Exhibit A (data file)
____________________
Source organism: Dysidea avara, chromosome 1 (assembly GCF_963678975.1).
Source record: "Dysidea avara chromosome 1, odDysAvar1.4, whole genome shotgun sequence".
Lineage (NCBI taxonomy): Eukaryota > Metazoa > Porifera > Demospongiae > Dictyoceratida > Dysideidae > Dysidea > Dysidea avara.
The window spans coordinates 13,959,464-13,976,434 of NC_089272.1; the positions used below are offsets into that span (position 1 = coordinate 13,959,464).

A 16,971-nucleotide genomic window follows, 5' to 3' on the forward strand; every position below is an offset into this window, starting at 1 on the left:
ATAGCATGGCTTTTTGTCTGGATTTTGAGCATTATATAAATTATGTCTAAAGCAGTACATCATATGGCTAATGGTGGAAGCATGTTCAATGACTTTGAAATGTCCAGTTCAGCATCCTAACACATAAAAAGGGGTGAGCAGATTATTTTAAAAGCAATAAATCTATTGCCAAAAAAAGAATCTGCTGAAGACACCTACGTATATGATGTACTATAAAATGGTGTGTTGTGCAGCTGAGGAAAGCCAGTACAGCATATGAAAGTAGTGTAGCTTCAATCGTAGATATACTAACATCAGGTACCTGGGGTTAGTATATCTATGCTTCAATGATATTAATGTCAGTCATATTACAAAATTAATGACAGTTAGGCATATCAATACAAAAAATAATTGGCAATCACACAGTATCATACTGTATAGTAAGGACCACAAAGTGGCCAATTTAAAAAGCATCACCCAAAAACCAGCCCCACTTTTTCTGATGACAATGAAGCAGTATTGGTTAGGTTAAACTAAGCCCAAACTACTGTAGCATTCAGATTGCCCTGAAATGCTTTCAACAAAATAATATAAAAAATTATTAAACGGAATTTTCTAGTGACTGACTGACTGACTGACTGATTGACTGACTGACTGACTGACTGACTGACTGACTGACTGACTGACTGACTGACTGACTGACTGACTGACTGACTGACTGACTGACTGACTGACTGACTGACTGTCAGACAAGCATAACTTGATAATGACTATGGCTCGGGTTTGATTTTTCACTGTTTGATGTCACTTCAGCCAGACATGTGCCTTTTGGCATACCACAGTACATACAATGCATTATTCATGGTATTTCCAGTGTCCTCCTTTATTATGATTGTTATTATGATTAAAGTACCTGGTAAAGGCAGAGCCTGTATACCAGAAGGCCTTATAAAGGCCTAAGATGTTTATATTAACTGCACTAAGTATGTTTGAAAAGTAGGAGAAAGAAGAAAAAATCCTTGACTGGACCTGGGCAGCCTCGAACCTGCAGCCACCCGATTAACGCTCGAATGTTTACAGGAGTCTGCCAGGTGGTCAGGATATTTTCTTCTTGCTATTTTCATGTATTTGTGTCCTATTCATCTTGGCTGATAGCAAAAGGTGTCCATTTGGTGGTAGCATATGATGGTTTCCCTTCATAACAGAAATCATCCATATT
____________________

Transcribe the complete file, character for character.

Source organism: Dysidea avara, chromosome 1 (assembly GCF_963678975.1).
Source record: "Dysidea avara chromosome 1, odDysAvar1.4, whole genome shotgun sequence".
Lineage (NCBI taxonomy): Eukaryota > Metazoa > Porifera > Demospongiae > Dictyoceratida > Dysideidae > Dysidea > Dysidea avara.
The window spans coordinates 13,959,464-13,976,434 of NC_089272.1; the positions used below are offsets into that span (position 1 = coordinate 13,959,464).

A 16,971-nucleotide genomic window follows, 5' to 3' on the forward strand; every position below is an offset into this window, starting at 1 on the left:
ATAGCATGGCTTTTTGTCTGGATTTTGAGCATTATATAAATTATGTCTAAAGCAGTACATCATATGGCTAATGGTGGAAGCATGTTCAATGACTTTGAAATGTCCAGTTCAGCATCCTAACACATAAAAAGGGGTGAGCAGATTATTTTAAAAGCAATAAATCTATTGCCAAAAAAAGAATCTGCTGAAGACACCTACGTATATGATGTACTATAAAATGGTGTGTTGTGCAGCTGAGGAAAGCCAGTACAGCATATGAAAGTAGTGTAGCTTCAATCGTAGATATACTAACATCAGGTACCTGGGGTTAGTATATCTATGCTTCAATGATATTAATGTCAGTCATATTACAAAATTAATGACAGTTAGGCATATCAATACAAAAAATAATTGGCAATCACACAGTATCATACTGTATAGTAAGGACCACAAAGTGGCCAATTTAAAAAGCATCACCCAAAAACCAGCCCCACTTTTTCTGATGACAATGAAGCAGTATTGGTTAGGTTAAACTAAGCCCAAACTACTGTAGCATTCAGATTGCCCTGAAATGCTTTCAACAAAATAATATAAAAAATTATTAAACGGAATTTTCTAGTGACTGACTGACTGACTGACTGATTGACTGACTGACTGACTGACTGACTGACTGACTGACTGACTGACTGACTGACTGACTGACTGACTGACTGACTGACTGACTGACTGACTGACTGACTGACTGTCAGACAAGCATAACTTGATAATGACTATGGCTCGGGTTTGATTTTTCACTGTTTGATGTCACTTCAGCCAGACATGTGCCTTTTGGCATACCACAGTACATACAATGCATTATTCATGGTATTTCCAGTGTCCTCCTTTATTATGATTGTTATTATGATTAAAGTACCTGGTAAAGGCAGAGCCTGTATACCAGAAGGCCTTATAAAGGCCTAAGATGTTTATATTAACTGCACTAAGTATGTTTGAAAAGTAGGAGAAAGAAGAAAAAATCCTTGACTGGACCTGGGCAGCCTCGAACCTGCAGCCACCCGATTAACGCTCGAATGTTTACAGGAGTCTGCCAGGTGGTCAGGATATTTTCTTCTTGCTATTTTCATGTATTTGTGTCCTATTCATCTTGGCTGATAGCAAAAGGTGTCCATTTGGTGGTAGCATATGATGGTTTCCCTTCATAACAGAAATCATCCATATT